The Perseid meteor shower will peak this weekend across Central Oregon, and NASA scientists say it will be the most impressive show in the past few years.
Not a cloud is expected across the Central Oregon skies Saturday night, perfect conditions for watching the shooting starts. The moon is currently in a waning crescent phase, which is also favorable, due to the little amount of moonlight it will give off.
Temperatures overnight will fall to the lower 50s, so bringing along a warm blanket and a hot beverage is a good idea.
The Perseid meteor shower happens every year, generally in late June to early August. The shooting stars are debris left by the Swift-Tuttle comet. As the Earth passes through the debris field left behind by the comet, the dust burns up in the atmosphere. When this happens, we see the bright lights shoot across the sky.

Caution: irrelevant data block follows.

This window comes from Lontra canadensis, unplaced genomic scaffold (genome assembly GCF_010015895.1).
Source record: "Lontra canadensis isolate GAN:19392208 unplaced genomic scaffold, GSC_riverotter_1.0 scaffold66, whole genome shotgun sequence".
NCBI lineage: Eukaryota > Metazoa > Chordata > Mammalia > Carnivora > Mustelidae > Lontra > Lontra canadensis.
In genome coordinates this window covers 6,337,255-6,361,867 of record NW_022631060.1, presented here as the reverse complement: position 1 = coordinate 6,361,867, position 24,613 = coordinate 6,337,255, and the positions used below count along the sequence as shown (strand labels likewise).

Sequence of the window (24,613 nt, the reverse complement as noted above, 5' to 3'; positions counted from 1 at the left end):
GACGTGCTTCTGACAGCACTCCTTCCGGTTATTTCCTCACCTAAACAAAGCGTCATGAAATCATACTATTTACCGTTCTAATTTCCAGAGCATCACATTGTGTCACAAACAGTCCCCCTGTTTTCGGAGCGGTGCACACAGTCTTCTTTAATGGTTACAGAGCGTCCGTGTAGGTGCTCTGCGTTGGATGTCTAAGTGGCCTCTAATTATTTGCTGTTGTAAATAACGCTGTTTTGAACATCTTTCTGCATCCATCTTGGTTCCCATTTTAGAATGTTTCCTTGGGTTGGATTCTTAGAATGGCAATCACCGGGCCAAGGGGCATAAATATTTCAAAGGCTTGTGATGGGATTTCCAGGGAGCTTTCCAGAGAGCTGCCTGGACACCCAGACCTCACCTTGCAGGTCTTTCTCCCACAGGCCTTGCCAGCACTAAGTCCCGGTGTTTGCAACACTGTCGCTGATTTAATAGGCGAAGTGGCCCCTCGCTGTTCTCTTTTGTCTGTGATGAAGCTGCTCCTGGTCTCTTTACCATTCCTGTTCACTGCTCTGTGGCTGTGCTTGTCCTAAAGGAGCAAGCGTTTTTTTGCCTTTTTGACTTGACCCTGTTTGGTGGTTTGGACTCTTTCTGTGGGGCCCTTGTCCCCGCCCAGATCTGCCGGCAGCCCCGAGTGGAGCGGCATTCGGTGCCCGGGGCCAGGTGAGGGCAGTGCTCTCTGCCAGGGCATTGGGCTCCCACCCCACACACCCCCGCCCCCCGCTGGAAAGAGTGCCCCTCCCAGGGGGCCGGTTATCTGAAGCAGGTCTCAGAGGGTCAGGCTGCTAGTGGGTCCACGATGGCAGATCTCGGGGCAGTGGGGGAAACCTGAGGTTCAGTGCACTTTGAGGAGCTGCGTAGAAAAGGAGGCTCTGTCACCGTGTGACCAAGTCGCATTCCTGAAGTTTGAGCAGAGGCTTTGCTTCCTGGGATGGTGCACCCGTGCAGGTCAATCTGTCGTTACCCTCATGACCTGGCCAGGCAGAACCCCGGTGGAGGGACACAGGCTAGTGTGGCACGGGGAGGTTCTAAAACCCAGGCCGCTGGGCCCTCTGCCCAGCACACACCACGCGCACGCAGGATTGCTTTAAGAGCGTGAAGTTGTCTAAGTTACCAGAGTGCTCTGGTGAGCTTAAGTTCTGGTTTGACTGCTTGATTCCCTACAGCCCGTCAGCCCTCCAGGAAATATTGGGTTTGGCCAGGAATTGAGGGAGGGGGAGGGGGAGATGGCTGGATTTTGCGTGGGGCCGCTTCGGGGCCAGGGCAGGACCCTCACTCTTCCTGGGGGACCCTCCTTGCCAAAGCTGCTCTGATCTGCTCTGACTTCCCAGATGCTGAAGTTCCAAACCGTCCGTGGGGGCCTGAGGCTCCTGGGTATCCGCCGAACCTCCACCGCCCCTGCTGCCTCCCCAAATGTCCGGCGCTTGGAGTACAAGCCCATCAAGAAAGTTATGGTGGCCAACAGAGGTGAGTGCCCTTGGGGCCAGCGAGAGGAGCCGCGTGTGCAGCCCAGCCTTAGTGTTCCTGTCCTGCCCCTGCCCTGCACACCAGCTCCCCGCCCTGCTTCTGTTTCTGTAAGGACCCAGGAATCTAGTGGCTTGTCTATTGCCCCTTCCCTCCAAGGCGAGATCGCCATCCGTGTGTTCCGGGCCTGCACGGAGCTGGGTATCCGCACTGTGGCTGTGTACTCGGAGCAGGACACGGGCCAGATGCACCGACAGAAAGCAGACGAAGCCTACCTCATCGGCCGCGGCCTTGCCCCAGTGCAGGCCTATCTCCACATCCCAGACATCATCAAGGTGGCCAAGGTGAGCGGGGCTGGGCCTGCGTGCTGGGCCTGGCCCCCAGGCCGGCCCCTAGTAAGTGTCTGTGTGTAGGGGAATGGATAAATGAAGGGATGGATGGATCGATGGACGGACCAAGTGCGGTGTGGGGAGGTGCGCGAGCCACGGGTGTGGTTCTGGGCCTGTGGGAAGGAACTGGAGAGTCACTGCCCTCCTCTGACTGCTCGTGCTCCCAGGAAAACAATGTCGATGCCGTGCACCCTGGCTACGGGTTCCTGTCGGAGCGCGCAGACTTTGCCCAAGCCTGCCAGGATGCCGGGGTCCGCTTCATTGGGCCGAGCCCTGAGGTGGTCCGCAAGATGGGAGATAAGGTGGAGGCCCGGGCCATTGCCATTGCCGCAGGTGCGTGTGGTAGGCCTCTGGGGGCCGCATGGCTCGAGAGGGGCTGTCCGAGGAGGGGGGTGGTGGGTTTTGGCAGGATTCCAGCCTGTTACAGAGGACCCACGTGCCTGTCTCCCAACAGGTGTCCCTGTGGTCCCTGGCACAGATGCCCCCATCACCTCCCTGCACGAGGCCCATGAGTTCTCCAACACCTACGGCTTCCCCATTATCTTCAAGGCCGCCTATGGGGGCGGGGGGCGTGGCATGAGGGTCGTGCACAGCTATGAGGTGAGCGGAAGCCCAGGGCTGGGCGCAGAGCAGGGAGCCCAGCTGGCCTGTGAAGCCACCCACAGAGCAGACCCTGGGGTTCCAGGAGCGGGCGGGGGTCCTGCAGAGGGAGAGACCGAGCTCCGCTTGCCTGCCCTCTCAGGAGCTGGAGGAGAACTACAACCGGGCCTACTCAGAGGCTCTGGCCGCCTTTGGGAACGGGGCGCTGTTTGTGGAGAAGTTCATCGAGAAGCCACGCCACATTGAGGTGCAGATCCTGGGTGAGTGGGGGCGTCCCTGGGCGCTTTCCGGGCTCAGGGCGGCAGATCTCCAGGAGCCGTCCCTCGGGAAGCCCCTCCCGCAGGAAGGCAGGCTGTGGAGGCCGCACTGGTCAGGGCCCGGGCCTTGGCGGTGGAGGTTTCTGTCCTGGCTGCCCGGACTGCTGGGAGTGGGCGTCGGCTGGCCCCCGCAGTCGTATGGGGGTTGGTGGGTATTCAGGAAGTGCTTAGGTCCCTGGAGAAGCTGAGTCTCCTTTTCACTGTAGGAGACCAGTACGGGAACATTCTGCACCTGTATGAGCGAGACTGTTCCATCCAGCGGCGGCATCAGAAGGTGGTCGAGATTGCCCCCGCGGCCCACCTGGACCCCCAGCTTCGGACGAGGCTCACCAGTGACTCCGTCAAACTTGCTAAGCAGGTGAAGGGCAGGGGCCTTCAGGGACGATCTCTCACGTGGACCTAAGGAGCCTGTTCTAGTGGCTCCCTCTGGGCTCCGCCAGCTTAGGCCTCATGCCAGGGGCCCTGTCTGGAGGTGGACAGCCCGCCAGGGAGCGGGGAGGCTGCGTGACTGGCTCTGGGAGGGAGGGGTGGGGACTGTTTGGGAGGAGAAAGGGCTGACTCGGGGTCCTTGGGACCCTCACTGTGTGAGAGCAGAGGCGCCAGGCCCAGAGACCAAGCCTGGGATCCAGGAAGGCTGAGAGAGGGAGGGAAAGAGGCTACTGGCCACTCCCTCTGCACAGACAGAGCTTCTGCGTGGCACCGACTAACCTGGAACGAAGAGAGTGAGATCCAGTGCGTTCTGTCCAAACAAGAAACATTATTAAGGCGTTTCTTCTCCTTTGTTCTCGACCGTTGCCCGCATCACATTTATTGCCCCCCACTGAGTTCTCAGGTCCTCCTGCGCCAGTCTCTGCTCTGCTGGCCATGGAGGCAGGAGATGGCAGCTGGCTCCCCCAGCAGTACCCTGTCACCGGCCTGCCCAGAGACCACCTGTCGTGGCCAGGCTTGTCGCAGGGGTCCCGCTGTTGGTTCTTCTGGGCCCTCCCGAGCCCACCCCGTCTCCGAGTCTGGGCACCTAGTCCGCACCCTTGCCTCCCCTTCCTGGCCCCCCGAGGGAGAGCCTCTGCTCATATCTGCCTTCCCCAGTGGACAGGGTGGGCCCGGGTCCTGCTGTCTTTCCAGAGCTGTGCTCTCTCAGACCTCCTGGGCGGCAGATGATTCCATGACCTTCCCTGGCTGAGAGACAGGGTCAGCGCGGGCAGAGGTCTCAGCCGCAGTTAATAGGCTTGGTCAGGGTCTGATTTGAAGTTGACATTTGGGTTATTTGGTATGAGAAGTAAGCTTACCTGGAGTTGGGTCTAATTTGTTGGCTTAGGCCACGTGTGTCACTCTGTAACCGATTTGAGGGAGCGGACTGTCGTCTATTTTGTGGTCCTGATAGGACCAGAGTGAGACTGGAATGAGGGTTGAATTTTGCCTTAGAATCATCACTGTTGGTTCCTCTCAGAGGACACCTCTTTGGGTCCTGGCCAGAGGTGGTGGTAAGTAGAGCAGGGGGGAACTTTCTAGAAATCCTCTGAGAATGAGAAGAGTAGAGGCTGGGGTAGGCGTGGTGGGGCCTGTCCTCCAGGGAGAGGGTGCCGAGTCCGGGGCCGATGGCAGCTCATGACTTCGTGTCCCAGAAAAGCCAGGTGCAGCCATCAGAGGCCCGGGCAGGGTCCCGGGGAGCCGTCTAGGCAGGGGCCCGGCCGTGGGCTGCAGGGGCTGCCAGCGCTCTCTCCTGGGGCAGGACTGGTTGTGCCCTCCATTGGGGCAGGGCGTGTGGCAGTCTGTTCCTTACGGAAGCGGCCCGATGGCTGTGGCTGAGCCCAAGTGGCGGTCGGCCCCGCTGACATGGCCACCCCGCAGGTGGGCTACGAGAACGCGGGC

The peak hours for the High Desert will be between 1:30 and 2:30 a.m. on Sunday, with 60 meteors expected per hour. For those not willing to stay up late, have no fear: meteors will be clearly visible throughout the evening as well.
The best way to view the meteor showers will be to find a location away from artificial light, generally a nice field in the country, or hill to the west. Look to the northeast sky, just above the horizon, at the Perseus constellation, the namesake of the meteor shower, because the meteors appear to emanate from that constellation.
One special note about this night’s showers is that Jupiter, Venus and the moon will be aligning in the early-morning sky. Look to the east just before sunrise, where shooting stars should be crossing the alignment of planets and the moon.